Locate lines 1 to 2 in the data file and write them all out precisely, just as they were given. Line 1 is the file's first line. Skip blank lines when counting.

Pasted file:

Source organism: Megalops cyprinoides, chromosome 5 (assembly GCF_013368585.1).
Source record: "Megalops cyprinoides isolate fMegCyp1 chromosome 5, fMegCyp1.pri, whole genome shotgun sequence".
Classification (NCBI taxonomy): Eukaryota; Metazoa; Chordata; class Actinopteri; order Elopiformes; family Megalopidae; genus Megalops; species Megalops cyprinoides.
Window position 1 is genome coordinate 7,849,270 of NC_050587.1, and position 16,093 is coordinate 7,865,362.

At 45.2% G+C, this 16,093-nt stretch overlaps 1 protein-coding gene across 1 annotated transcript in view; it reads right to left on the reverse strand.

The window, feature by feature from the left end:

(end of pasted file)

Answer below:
Source organism: Megalops cyprinoides, chromosome 5 (assembly GCF_013368585.1).
Source record: "Megalops cyprinoides isolate fMegCyp1 chromosome 5, fMegCyp1.pri, whole genome shotgun sequence".